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Thursday, April 4, 2019 12:08 am

Millionaires wanted

Hotel backers seek financing

An artist's rendering of TownePlace Suites.


A bar and entertainment center featuring bowling and arcade games would be the main moneymakers at a proposed downtown Springfield hotel, according to a prospectus being circulated by a Chicago real-estate company that is seeking investors.

The project described in the prospectus differs from the project described in documents provided to the city prior to aldermen last month granting a $7.65 million subsidy in the form of tax increment financing funds. Under the TIF ordinance, the city would pay $450,000 for land when private construction financing is secured, then pay the balance over as many as eight years. The city also would turn over land where a crumbling parking garage now sits for the $56.2 million project on the 300 block of Washington Street.

According to documents submitted to the city by DK Collection SPI, the developer, the building dubbed TownePlace Suites in the prospectus would include 95 hotel rooms and 17 apartments. However, the project would have either 28 or 30 apartments along with 95 hotel rooms, according to the prospectus circulated by Diliberto Real Estate Services, a Chicago firm that auctions and markets both residential and commercial property across the country.

Neither Diliberto officials nor representatives of DK Collection SPI could be reached for comment.

Hotel rooms would generate $880,770 in net revenue in 2021, according to the prospectus, and 28 apartments would add another $499,200 for a total of nearly $1.4 million during the first year of operation. By contrast, a rooftop bar and entertainment center that would include a bowling alley would generate nearly $1.8 million in revenue, according to the prospectus. Including money from parking, commercial space and retail space, the project would generate more than $3.9 million in net revenue in 2021, according to the prospectus, and revenue would swell to more than $4.6 million in 2024, with the bar and entertainment center accounting for nearly $2.1 million.

The numbers are based on a 70 percent occupancy rate for the hotel rooms in 2021 and a 73 percent occupancy rate in 2024. Both figures are considerably higher than the occupancy rate for Springfield hotels, which has been 55 percent between 2016 and 2018 and has never exceeded 60 percent dating back to 1992, according to Scott Dahl, director of the city’s Convention and Visitors Bureau.

Occupancy rates depend on supply and demand as well as the tier level of a given property, Dahl said. “Just because a city’s running at 55 percent doesn’t mean we don’t have places at 70 or 75 percent occupancy,” he said. The city has set a goal of getting to a 60 percent occupancy rate, Dahl said, which would mean 87,000 more rooms rented each year. The city is pursuing conventions, he said, and has started marketing in Iowa, which hasn’t been done in recent years.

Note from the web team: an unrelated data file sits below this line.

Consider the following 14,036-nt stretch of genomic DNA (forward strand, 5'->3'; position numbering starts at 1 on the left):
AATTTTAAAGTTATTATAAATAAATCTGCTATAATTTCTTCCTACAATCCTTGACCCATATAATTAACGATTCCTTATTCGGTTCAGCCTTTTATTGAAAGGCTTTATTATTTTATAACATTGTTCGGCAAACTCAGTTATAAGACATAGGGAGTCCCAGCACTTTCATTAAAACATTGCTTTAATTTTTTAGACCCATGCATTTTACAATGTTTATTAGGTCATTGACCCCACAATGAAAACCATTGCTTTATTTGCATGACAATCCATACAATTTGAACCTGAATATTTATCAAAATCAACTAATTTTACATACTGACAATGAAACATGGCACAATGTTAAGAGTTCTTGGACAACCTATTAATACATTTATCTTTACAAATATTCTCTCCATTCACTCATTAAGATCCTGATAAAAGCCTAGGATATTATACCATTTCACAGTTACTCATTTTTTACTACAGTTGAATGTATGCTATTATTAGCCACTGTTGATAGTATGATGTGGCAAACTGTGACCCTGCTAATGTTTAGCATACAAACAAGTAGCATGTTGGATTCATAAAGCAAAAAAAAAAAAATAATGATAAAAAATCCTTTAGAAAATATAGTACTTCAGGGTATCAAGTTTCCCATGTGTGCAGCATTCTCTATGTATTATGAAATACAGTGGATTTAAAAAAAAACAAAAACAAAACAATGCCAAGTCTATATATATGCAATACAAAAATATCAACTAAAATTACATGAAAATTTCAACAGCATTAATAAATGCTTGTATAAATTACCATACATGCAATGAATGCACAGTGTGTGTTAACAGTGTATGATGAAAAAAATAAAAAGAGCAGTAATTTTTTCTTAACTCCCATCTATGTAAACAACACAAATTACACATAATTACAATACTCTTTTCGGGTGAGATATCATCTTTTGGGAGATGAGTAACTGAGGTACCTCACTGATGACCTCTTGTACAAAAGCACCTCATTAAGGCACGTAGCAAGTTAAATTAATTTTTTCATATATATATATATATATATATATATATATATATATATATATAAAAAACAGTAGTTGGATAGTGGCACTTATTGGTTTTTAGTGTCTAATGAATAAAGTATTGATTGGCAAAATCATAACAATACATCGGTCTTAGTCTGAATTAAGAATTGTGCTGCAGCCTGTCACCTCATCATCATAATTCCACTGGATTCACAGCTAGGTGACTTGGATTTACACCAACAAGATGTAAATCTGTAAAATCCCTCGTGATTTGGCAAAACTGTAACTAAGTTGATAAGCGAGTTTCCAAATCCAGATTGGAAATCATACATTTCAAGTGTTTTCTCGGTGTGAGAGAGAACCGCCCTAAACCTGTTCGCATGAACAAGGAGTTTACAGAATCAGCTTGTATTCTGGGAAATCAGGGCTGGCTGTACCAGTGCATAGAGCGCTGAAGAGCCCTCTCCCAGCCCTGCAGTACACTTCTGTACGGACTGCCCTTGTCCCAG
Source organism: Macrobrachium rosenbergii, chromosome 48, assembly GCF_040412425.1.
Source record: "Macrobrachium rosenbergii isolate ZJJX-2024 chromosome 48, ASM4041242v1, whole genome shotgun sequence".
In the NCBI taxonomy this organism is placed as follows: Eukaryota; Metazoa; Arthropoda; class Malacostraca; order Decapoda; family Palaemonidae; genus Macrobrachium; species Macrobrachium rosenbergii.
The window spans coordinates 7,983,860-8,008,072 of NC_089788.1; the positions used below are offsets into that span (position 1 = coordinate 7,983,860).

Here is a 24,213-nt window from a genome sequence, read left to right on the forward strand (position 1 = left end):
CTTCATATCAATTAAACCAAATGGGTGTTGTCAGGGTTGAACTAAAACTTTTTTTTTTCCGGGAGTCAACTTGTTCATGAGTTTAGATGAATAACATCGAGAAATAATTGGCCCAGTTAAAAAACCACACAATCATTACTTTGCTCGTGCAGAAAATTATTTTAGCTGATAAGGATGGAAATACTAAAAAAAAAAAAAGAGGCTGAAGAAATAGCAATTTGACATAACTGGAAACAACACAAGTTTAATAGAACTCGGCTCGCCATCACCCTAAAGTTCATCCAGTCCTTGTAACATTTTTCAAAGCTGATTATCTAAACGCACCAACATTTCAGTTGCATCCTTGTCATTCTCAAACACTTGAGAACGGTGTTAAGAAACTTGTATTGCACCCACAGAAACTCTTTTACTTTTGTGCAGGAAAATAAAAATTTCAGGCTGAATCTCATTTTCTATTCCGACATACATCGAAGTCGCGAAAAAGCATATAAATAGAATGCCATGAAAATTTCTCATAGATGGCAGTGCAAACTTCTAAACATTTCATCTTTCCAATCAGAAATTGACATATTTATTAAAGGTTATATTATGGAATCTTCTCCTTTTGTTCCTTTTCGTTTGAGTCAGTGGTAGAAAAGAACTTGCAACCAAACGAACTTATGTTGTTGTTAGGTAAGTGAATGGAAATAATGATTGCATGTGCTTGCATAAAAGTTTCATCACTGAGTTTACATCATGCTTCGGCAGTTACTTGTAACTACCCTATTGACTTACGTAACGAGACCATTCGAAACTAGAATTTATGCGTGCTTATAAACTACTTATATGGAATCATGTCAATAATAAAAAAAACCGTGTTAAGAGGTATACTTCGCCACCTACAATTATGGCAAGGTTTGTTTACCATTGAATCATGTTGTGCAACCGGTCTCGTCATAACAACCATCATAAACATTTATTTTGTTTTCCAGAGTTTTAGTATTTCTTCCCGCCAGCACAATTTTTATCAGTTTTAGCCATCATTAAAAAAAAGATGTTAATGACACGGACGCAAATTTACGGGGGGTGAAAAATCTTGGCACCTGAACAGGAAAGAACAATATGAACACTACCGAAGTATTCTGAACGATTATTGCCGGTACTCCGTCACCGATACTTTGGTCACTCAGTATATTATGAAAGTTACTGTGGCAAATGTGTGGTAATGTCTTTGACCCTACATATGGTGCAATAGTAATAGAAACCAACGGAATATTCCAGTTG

Average daily rates and revenue per available room, a matrix that takes into account both occupancy rates and room charges, are also considerably higher for TownePlace Suites than citywide averages. The average daily rate in 2021 would be $116, a figure that would grow to $131 in 2024, according to the prospectus; the revenue per available room would start at $81.20 in 2021 and swell to $95.63 in 2024. The city’s average daily rate last year was $86.59, with $47.66 in revenue per available room, Dahl says.

The prospectus describes two ways to invest. Those who put up between $1 million and $6 million would receive “a projected 25 percent return beginning in 2024,” according to the three-page document. An investment of between $7 million and $12 million would deliver a projected 31 percent return starting in 2027, the prospectus says. It’s not clear how long it would take for investors to recoup their money.

“The repayment installments can be determined by the investor (i.e., monthly, quarterly or annually) until the full investment and its percentage return is paid in full,” the prospectus says. “The executed term sheet with DK Collection SPI will incorporate the agreed upon financial investment, projected percentage return and repayment schedule.”

According to the prospectus, tourism is Springfield’s second-largest industry, with an “annual impact” of more than $388 million in Sangamon County. The area has “nearly 400 annual events, including the Illinois State Fair, art fairs, plays and BBQ events,” the prospectus says. TownePlace Suites, the prospectus promises, will be a “landmark project and anchor attraction to a city that hosts business travelers and families for tourism year-round from across the nation.”

The property across the street from the downtown Amtrak station is “steps away” from the Capitol as well as restaurants, bars, shops and “a host of museums,” the prospectus says, and the TownePlace Suites will be “the number one choice for nurses, doctors, hospital patients, lawyers, lobbyists, elected officials, government employees, government contractors, state associations’ executives, Fortune 500 company executives, families, students and tourists.”  

Contact Bruce Rushton at brushton@illinoistimes.com.


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